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Then said Hezekiah to Isaiah, good is the word of the Lord
which thou hast spoken…
Hezekiah was at once convinced of his sin, acknowledged it and repented of it, and owned that the sentence pronounced was but just and right; and that there was a mixture of mercy and goodness in it, in that time was given, and it was not immediately executed: he said moreover, for there shall be peace and truth in my days;
or a confirmed peace, lasting prosperity, peace in the state, and truth in the church, plenty of temporal mercies, and the truth of doctrine and worship, which he understood by the prophet would continue in his days, and for which he was thankful; not that he was unconcerned about posterity, but inasmuch as it must be, what was foretold, and which he could not object to as unjust, he looked upon it as a mercy to him that there was a delay of it to future times; or it may be considered as a wish, "O that there were peace" F7…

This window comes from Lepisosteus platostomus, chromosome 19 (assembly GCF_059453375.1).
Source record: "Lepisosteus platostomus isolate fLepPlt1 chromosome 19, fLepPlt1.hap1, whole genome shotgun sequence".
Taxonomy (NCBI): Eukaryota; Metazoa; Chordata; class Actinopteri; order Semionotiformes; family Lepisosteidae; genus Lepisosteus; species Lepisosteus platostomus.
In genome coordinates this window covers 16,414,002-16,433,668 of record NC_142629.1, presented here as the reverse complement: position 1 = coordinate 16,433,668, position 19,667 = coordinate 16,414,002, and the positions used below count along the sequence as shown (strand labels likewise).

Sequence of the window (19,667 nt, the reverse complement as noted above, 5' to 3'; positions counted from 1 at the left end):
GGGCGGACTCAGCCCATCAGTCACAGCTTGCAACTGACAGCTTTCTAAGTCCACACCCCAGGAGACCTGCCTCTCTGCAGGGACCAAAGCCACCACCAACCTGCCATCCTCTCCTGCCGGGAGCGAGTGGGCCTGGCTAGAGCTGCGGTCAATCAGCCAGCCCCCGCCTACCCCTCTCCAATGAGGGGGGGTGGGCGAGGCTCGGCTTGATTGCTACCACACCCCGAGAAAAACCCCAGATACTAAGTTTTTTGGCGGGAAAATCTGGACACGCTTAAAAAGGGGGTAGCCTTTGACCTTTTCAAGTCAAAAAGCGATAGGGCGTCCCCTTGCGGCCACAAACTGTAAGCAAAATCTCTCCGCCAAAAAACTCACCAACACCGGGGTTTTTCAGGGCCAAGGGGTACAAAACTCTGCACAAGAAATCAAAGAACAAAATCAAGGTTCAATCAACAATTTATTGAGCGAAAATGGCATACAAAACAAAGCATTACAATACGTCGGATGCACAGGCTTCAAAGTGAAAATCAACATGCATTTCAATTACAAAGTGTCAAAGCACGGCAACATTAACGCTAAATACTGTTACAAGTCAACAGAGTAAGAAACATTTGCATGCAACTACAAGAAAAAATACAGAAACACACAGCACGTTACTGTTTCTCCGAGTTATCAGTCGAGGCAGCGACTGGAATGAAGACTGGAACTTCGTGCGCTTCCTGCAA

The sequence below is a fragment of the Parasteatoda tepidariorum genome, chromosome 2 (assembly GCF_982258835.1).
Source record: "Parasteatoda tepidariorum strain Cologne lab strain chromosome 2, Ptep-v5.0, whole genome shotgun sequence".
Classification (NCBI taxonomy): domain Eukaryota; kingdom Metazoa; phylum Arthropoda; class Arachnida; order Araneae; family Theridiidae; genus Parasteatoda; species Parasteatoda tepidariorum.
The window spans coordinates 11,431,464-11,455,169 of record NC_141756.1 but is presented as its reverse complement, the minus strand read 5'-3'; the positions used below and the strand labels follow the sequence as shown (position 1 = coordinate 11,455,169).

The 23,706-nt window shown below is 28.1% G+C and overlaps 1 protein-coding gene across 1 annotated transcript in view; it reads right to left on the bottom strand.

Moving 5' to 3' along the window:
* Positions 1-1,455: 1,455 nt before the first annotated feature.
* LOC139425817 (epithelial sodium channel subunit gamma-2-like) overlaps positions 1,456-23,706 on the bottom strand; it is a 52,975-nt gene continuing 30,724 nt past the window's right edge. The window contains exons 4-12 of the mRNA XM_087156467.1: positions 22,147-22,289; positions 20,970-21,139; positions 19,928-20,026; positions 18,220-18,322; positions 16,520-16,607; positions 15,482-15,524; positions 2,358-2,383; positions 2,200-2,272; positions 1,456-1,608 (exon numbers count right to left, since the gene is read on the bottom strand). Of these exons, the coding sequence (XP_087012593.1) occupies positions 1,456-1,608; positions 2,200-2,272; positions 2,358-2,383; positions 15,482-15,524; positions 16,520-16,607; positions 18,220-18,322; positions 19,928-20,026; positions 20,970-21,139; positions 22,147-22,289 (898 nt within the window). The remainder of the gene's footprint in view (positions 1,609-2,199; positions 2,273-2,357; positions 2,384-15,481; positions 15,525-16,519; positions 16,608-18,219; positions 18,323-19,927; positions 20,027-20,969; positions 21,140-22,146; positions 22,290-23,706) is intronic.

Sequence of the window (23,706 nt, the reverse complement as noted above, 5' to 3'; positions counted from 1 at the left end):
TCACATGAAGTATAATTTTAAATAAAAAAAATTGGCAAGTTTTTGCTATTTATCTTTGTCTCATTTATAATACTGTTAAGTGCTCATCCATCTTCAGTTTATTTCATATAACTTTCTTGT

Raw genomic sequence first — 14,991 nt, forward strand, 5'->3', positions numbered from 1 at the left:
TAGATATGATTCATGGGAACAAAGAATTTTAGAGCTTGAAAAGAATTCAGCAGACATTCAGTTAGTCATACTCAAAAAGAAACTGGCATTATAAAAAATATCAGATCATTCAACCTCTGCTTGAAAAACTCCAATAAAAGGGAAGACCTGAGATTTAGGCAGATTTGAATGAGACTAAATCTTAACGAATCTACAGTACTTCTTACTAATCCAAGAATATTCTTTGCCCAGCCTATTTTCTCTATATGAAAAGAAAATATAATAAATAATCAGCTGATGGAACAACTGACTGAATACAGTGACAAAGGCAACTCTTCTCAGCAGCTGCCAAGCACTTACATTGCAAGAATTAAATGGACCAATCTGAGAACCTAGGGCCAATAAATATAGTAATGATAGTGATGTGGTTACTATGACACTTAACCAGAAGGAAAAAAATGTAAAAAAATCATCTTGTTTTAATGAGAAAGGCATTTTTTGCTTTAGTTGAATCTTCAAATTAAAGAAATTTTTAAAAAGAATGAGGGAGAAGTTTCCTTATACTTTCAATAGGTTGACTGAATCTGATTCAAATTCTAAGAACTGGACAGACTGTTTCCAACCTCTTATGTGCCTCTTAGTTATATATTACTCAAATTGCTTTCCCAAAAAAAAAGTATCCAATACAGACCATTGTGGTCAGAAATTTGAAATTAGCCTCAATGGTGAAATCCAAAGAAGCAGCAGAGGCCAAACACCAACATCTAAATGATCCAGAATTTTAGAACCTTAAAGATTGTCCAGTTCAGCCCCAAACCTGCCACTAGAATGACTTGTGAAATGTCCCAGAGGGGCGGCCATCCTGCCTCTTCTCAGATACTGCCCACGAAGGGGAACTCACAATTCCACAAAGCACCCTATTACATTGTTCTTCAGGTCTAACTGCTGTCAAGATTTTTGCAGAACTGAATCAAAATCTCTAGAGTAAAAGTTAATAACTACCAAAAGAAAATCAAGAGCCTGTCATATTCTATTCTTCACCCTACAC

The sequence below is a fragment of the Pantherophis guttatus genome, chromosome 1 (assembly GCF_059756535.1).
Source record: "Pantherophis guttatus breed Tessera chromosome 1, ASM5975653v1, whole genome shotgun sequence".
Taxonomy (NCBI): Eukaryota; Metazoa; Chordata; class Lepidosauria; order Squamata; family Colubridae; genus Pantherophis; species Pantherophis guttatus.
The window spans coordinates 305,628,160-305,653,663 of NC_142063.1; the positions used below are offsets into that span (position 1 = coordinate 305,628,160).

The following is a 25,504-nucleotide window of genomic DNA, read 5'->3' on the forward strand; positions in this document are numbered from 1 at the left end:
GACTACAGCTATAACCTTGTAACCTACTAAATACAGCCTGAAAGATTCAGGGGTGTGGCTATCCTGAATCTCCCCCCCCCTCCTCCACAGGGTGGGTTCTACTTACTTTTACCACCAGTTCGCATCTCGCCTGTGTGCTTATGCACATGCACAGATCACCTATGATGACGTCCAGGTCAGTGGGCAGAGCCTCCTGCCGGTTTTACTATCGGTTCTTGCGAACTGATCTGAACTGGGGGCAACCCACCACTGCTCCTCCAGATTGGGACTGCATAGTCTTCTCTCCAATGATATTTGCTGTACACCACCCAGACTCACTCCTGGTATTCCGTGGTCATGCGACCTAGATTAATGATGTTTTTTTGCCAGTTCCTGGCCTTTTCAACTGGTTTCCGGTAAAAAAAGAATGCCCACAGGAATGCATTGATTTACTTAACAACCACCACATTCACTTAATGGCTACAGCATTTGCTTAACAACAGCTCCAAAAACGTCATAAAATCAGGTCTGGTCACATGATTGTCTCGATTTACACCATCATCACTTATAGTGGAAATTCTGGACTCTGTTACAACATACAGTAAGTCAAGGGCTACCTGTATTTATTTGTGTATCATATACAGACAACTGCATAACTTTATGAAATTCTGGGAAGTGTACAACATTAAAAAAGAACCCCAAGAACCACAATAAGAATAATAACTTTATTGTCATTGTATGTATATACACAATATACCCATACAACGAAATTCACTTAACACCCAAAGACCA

The New John Gill's Exposition of the Entire Bible Modernised and adapted for the computer by Larry Pierce of Online Bible. All Rightes Reserved, Larry Pierce, Winterbourne, Ontario.
A printed copy of this work can be ordered from: The Baptist Standard Bearer, 1 Iron Oaks Dr, Paris, AR, 72855